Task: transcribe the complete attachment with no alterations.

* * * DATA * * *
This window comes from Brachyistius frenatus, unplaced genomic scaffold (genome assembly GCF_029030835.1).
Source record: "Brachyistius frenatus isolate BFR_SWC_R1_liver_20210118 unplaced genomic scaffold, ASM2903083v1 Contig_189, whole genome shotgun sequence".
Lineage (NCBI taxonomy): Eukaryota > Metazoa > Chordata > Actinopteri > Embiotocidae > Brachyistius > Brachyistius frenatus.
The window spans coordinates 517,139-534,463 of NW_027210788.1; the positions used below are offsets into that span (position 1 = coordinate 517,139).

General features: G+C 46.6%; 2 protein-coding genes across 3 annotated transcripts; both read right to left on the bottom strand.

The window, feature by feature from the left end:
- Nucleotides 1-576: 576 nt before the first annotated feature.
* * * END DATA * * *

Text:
This window comes from Brachyistius frenatus, unplaced genomic scaffold (genome assembly GCF_029030835.1).
Source record: "Brachyistius frenatus isolate BFR_SWC_R1_liver_20210118 unplaced genomic scaffold, ASM2903083v1 Contig_189, whole genome shotgun sequence".
Lineage (NCBI taxonomy): Eukaryota > Metazoa > Chordata > Actinopteri > Embiotocidae > Brachyistius > Brachyistius frenatus.
The window spans coordinates 517,139-534,463 of NW_027210788.1; the positions used below are offsets into that span (position 1 = coordinate 517,139).

General features: G+C 46.6%; 2 protein-coding genes across 3 annotated transcripts; both read right to left on the bottom strand.

The window, feature by feature from the left end:
- Nucleotides 1-576: 576 nt before the first annotated feature.